Marriage is a sneaky institution. It starts out with romance and roses and you end up cooking and fixing meals for many members of the food chain. Until I got married, food was something you ate when your body started wearing down. An apple, a taco, a quick plate of spaghetti, whatever it took to keep you going. I never felt that a growling stomach was a reason to begin planning meals. Food on my list of priorities was not at the top. I was busy!
I came home from the office, my first day back at work after I got married. I was home early and got this sudden feeling that I should really prepare something to eat and share with my new husband. I had a thirty-minute head start and by the time Carl arrived home, he was met at the door with the aroma of cooking food. I was happy and he was thrilled. This schedule persisted for more than a year.
Then God sent us a blessing along with nine months of all-day morning sickness. The first four months we coped as best we could. I soon realized that unless I wanted the new baby to resemble a French Fry (one of my more notable cravings), I would have to drag myself from the bed and bathroom and cook once more.
Baby born, morning sickness gone, things still did not go back to newly-wed normal as far as meals went. Besides our own meals, this new person demanded certain nutrition that required my presence (if he were nursing) and special little meals he could gum down or spit up, his choice. We had, I assumed, seen it all. However, we just incorporated these little inconveniences into our lives and forged ahead.
We got two dogs. Now they needed feeding and I had to add their needs into the shopping list. I now prepared meals for two grownups, an ungrateful infant and dogs who thought they were human. It couldn’t get any more complicated.
It did. A new baby came along who continued with the nursing and special little gummable meals. The toddler required a more varied menu aimed at his growing needs. And there were still the dogs and my husband.
Between baby number two and three we acquired a cat. The cat only ate the points off the star-shaped cat food. The cat did not like the middle part of the dried food after she had shorn it of it’s points. I put the cat and her demands on my shopping list.
I now had a husband to feed, three children of varying ages, a cat and two dogs. What more could I deal with. The cupboards were stocked with people food, baby food, children’s food, dog food and cat food. Had we reached the peak?
Just after baby number four made his appearance, the first child asked for a pet of his own—fish. How much trouble can it be to feed fish. You dump in a certain amount of stuff from a special can labeled for fish and they eat. No fall out, no crumbs, no problem. The fish required three different types of food. It seemed that ground feeders didn’t feed if the stuff didn’t sink down in the water. We needed sinking pellets among other things. I added my new house mates to the budget.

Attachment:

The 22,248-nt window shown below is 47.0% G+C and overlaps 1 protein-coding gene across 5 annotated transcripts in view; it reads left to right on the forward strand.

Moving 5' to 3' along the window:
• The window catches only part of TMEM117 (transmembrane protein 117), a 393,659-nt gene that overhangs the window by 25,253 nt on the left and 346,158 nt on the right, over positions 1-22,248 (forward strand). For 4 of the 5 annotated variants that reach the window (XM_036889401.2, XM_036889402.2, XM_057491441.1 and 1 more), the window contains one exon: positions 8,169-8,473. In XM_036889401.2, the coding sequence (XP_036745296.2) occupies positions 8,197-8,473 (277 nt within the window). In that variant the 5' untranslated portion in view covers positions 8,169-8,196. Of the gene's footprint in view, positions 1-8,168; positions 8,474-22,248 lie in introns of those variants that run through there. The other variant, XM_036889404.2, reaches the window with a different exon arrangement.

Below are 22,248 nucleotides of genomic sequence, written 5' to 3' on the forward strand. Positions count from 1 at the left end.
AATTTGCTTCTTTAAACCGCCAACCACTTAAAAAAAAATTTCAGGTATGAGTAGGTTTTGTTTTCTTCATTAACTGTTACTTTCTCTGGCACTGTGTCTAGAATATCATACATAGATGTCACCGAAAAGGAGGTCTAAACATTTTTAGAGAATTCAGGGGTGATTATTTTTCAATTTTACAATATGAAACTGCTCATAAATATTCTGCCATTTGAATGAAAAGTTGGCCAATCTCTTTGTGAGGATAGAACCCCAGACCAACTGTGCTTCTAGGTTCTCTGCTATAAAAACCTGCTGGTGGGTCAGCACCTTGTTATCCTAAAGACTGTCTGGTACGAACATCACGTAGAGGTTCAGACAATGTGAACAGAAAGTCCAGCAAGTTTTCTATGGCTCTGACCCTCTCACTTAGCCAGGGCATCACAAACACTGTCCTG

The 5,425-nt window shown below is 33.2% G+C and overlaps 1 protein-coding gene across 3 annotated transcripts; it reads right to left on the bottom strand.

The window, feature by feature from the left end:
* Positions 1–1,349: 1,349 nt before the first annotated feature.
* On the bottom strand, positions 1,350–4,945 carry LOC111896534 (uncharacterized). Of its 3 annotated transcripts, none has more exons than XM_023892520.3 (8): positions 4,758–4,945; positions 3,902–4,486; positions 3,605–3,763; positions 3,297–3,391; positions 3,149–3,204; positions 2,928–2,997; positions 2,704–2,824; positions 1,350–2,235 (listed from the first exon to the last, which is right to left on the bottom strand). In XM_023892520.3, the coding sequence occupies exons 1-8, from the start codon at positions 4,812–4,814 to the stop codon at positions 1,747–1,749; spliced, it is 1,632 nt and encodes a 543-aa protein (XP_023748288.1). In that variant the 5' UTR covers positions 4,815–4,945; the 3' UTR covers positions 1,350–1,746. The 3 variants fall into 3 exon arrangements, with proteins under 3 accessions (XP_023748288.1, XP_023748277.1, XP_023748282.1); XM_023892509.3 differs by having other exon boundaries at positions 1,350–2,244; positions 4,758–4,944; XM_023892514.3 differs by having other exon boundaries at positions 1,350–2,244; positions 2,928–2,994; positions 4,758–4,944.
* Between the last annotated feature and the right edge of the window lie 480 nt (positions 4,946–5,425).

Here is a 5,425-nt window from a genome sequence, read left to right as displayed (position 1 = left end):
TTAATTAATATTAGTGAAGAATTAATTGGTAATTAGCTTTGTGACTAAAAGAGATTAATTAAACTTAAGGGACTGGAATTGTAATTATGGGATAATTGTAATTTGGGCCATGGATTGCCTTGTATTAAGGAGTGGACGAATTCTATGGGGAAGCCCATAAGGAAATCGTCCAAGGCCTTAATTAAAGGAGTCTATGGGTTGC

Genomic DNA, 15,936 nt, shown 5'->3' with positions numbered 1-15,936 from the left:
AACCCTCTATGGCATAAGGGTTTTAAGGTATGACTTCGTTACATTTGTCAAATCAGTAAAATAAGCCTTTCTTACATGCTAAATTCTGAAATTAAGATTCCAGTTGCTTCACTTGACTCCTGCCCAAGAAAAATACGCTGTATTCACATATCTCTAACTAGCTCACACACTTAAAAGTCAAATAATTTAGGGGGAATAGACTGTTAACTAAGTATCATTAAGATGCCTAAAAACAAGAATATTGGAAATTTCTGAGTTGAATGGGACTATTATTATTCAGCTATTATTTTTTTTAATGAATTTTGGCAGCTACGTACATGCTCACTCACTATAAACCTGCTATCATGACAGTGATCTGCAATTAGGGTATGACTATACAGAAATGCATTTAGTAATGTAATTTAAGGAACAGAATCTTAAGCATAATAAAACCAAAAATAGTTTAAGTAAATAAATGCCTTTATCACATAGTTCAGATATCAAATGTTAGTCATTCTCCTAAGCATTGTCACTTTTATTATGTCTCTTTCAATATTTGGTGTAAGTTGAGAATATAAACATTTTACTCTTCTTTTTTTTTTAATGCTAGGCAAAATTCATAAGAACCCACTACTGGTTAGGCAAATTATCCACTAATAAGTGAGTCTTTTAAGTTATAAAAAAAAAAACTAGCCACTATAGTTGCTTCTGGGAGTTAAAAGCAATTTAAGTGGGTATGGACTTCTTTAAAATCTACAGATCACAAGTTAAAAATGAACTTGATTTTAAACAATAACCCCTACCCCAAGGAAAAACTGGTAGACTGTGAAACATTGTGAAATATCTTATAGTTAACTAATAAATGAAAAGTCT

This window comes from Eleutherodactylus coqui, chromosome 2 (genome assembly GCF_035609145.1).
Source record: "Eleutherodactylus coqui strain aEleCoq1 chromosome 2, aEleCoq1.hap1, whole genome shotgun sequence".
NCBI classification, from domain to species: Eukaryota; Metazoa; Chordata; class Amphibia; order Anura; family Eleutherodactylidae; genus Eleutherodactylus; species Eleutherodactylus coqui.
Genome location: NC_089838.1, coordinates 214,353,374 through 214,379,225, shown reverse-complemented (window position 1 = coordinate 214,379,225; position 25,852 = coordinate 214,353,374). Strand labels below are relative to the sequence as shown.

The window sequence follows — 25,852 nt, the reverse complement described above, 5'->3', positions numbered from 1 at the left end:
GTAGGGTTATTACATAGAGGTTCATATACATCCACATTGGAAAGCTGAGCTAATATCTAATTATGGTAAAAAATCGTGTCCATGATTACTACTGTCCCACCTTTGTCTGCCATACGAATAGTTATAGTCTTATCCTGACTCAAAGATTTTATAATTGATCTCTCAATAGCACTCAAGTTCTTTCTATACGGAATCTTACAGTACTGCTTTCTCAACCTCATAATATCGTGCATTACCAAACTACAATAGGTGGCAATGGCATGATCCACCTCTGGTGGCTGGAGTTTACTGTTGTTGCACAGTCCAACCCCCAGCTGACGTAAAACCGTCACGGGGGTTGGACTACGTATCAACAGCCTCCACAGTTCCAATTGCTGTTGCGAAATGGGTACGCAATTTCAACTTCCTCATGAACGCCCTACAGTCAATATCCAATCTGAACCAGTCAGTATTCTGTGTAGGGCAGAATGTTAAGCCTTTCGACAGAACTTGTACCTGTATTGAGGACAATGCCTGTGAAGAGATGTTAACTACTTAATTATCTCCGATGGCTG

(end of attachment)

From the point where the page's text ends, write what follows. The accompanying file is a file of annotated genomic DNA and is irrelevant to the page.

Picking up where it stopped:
We now had a household of six people of various likes and dislikes, two dogs, a cat and fish. Was there life after fish?
We acquired two birds. They like certain bird seed and a particular fruit combination. They have a permanent place on my feeding schedule. They are supposed to live for thirty years but I try not to think about it. My cupboards are full. One holds my husband’s necessities for survival, the children have their cereal, etc. shelf, the lower regions of the kitchen house bags of dog food sitting next to boxes and cans of cat food. Fish food shares quarters with boxes of bird seed. And I am the manager, meal planner and server of it all.
I must confess to having daydreams that seem unworthy of my calling. . . I see myself feeding the fish to the birds, in turn dishing up the birds to the cat who is turned over to the dogs that hate her anyway. I get stumped at what to do about the dogs and usually come to my senses at this point. I did almost lose it totally when my husband came home from the store with a bottle of distilled water. It seems we need to keep it on hand for my son’s carnivorous plants. . .
I’m now housing only one child these days . . . who still has particular wants and snacks. I’m coping and she has her own salary to compensate for my lack of variety in shopping. The birds died way short of their 30-year estimate and we finally got the last of the feathers out of our house. Long story but we now share the house with TWO cats and one slightly feral outside cat who only comes into shred important document left unattended for three seconds or less. Don’t have the dogs of bygone years but still have two dogs. We decided, initially, that one dog was enough until a second dog walked into our backyard and stayed. No more fish, hamsters or birds. We did end up with 15 cats at one point but that is a story for another day. We don’t like to dwell on that era too much. Oh, yeah, my husband still wants dinner every night but that’s okay, I like him more than the dogs anyway!